- Special Forces use the technique of squeezing their eyes shut tightly for ten seconds – once they are in the dark. While the technique can seem effective, scientific studies have not proved it works. This may be a case where the brain and belief override normal physical reactions.
- Practice using your night vision in safe areas. This can be as simple as shutting out the lights in a room and closing all portals. When moving around in the dark, it is safer to move slowly and slide your feet, using your toes to sense obstacles in front of you. You’re most stable when you have both feet on the ground, and are less likely to trip and sprain, or even worse, break something. Also, if you put your arms out to feel where you’re going, cross them at your wrists and form a circle with your elbows out to the sides, thus helping you to keep your balance while avoiding walking into a post, tree trunk or edge of an open door.
- Look for contrast. While the rods in your eyes are far more light-sensitive than the cones, they can only discriminate between black and white and provide low-quality images (which is why the different colors in a flower bed become almost indistinguishable at dusk).In tall grass, for example, look for horizontal lines that stand out against the vertical grass.
- Avoid looking directly at light sources while navigating in the dark. Light sources diminish night vision – plus it takes longer to adjust back for the dark than it does for your eyes to adjust for the light you just looked at. If you can’t avoid looking at a light source, cover or close one eye until it passes. If, for example, you’re driving at night and someone comes around the bend with their high-beams on, protecting one eye will prevent you from getting “flash blindness” in both eyes, allowing you to more easily adjust back to the darkness.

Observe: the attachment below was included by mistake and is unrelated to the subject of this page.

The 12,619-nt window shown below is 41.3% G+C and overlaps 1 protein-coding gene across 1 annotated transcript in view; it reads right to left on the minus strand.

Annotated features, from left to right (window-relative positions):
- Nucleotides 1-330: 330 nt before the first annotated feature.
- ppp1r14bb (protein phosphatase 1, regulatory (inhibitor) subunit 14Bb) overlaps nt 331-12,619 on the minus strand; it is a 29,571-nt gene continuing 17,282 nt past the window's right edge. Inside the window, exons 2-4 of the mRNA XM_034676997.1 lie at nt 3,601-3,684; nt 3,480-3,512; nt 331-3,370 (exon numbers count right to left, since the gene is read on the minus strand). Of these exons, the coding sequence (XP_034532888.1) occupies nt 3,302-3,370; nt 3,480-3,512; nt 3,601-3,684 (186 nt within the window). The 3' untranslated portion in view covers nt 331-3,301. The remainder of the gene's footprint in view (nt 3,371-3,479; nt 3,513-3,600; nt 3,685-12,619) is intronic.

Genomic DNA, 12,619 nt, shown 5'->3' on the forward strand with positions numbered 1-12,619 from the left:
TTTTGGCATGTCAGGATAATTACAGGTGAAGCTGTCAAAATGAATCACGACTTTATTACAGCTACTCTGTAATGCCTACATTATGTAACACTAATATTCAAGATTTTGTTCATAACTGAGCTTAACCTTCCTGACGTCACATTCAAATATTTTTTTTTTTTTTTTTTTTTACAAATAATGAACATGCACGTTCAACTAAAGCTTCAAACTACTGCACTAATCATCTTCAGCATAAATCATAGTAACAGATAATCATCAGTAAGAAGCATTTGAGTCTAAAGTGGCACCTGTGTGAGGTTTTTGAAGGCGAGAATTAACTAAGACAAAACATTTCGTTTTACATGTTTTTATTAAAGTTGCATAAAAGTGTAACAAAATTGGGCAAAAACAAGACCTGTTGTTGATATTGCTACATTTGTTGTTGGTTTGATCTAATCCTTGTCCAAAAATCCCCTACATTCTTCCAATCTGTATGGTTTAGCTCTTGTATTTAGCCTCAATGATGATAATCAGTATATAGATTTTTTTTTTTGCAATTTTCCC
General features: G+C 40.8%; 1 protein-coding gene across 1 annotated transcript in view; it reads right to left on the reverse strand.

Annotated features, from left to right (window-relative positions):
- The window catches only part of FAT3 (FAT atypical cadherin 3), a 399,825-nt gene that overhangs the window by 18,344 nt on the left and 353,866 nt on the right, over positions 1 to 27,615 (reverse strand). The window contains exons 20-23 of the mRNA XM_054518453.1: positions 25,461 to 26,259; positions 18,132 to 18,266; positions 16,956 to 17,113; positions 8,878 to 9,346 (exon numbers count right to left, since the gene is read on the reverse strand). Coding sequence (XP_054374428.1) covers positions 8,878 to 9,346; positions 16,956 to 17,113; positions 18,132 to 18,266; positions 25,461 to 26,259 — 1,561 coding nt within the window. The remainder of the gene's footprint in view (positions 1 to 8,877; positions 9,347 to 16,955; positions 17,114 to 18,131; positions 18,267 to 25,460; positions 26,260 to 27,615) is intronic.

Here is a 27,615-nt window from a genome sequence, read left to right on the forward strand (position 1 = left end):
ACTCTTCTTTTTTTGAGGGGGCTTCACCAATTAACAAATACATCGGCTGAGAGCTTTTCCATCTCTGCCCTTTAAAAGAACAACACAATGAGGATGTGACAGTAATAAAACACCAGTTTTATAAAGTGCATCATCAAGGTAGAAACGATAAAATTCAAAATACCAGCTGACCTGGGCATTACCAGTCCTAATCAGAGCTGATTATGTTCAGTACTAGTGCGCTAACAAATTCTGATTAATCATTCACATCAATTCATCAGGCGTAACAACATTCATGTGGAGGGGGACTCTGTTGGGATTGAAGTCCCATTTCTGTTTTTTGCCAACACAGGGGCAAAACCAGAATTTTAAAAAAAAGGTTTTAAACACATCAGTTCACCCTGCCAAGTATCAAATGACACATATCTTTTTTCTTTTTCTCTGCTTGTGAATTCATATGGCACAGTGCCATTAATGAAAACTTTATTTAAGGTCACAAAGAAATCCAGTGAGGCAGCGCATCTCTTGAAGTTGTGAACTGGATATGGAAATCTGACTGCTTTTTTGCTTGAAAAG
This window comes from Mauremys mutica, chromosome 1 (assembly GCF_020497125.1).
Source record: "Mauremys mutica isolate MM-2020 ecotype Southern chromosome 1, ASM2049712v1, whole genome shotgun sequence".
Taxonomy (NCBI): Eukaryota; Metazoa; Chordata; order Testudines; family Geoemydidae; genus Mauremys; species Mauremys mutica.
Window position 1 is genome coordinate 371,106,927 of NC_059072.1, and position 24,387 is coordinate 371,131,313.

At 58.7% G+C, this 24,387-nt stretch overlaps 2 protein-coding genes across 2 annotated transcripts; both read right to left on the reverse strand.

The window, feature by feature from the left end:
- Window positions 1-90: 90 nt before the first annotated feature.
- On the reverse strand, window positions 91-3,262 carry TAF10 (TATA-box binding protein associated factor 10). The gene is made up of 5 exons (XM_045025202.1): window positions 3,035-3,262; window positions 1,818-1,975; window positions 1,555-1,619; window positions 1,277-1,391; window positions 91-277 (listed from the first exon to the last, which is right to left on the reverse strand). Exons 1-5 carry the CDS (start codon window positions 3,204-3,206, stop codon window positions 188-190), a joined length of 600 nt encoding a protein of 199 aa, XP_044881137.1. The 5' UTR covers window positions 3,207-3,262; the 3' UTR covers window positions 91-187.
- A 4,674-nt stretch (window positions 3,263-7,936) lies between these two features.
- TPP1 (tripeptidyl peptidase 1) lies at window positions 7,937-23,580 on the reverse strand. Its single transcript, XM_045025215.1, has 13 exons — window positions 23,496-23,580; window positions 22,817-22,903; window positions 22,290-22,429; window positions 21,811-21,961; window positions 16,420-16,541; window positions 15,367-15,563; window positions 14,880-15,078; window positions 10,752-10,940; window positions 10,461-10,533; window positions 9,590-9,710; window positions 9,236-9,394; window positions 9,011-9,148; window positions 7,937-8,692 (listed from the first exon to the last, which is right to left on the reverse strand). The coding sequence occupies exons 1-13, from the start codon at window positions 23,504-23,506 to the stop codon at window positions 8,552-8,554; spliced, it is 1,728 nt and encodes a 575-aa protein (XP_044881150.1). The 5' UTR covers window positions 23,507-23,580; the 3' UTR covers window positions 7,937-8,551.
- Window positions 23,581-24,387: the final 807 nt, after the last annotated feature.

- Dim your dash lights to a low but safe level to help your vision while driving at night.
- If you do need to use a light, place a red lens over the light source. This will allow the cones of your eyes to see whatever is being illuminated without affecting the rods. Stargazing programs, for example, often have an option to make their display screens red because red does not affect your rod cells, allowing you to still see in the dark well.
Read the original article on wikihow.com.The most important thing you can do to keep your eyes healthy is to get an annual eye examination. You may need to go more often if you have an eye disease such as Glaucoma. Many degenerative eye diseases such as Glaucoma, Cataracts and Retinal Disorders need to be caught early as it’s often too late once you get symptoms. If you notice symptoms such as pain, changes in vision or flashes of light, visit your local Optometrist right away. Early treatment from an Optometrist can prevent vision loss.